SLACKJAW by JIM KNIPFEL
October 15, 2006


History Lesson, Pt. 986

So here’s the story so far, see?

      I began writing “Slackjaw” in July of 1987 for a scrappy little weekly paper in Philly called the Welcomat. The original notion was that every week I would document some of the more interesting goings-on in the city’s underground art and music scenes.

      It wasn’t long, however, before I came to realize two things. First, although I was still fairly new to Philadelphia, it quickly became apparent that the most interesting things going on in town were all being produced by a very small circle of people, and they all knew each other. That right there was a limitation. Second, in many cases it occurred to me that what happened on the way to and from these various events was often much more interesting than the events themselves.

      So over the course of just a few months, the column evolved—perhaps “devolved” works better here—from an arts & entertainment column to a column about, well . . . me.

      It still makes me wince to write that, but there’s just no getting around it. “Slackjaw” became an autobiographical column, and that’s how it would stay—documenting drunken escapades, bar fights, memories, hatreds, misguided opinions, bad decisions, physical collapse and more drunken escapades.

      Time wore on. I moved from Philly to Brooklyn in 1990, but continued writing for the Welcomat. Then the paper was taken over by graphpaper-brained corporate nitwits who didn’t get the joke and quickly killed it off. The column was then picked up by a Manhattan-based alternative paper called the New York Press.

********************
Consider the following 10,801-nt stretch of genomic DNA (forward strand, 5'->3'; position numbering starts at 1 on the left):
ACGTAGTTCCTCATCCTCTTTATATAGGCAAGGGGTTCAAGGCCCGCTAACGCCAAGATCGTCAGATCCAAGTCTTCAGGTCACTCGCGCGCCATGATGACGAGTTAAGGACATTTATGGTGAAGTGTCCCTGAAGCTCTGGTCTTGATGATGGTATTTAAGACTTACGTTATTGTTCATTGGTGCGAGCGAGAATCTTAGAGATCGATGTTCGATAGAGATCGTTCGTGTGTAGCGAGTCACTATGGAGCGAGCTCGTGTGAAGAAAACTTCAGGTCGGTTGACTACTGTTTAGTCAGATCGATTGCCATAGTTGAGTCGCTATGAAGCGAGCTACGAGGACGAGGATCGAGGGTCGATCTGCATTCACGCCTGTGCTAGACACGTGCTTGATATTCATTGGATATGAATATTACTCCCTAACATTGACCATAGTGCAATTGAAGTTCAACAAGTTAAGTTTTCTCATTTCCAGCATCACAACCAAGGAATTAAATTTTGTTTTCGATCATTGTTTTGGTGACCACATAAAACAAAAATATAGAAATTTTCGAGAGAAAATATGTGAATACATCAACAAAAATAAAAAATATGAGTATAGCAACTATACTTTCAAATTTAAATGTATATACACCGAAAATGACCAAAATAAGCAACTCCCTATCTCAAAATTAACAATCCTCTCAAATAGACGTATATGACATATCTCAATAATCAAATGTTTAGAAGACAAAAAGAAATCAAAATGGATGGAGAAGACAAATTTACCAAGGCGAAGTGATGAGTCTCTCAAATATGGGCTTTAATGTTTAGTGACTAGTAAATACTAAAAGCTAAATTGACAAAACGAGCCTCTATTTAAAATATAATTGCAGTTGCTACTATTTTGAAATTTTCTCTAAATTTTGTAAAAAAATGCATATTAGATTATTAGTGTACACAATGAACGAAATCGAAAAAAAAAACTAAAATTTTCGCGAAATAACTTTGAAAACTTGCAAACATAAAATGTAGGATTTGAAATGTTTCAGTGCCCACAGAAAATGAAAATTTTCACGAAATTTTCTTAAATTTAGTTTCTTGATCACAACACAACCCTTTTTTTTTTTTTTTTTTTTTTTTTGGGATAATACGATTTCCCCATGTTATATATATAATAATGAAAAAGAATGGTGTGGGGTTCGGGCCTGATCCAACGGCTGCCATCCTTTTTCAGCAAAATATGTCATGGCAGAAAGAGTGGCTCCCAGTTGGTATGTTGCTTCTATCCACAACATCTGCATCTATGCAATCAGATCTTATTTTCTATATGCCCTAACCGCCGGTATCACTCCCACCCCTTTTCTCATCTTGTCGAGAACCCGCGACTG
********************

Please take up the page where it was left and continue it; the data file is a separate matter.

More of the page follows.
More time passed, and I continued writing about myself. Meanwhile other things were happening.

      In the early ‘90s, I began receiving phone calls from Derek Davis, my former editor at the Welcomat, who was all hepped-up over this new thing he’d just stumbled across called the “world wide web.” According to Derek, you could use your home computer and a telephone line to check out the latest news from Wales, that afternoon’s rugby scores from Australia, even see real-time pictures of the coffee pot in Berkeley’s physics department.

      It was really something, he said.

      At our old paper, we had to make a trip down to a composition shop in South Philly every week to cut and paste each issue together by hand. Maybe that’s why Derek’s first notion was to create a digital magazine—no paper, no X-Acto blades, no distribution concerns—where he could present some of our old writing in a form that could be read and enjoyed by people in Guam and Czechoslovakia, not just those losers in Center City Philly.

      (This is all going someplace, mind you.)

      I thought it was kind of an interesting idea, but something that was ultimately of use to geeks, but very few others.

      Well, I guess you can say I was mistaken about that. I’d forgotten about the porn industry. And where porn goes, rest assured others will follow.

      Yes, so, as we all know now, that Internet thingee took over the world. The New York Press finally began posting the paper online in 1998 (which, in retrospect, was pretty quick for them—in 1995 they were still struggling with the notion of “voice mail”).

      I continued to write stories about myself, same as ever. Wrote the stories, turned them in, let the editors do what they wanted with them, so long as I got my check. I continued, you might say, to stubbornly live and work in a world that was fast disappearing around me. I preferred newsprint. I grumpily refused to have an email account or Internet connection at home. I refused to own a cell phone (and later an iPod, a Blackberry, or any of those other newfangled gadgets everyone seems to need). Hell, I didn’t even have cable.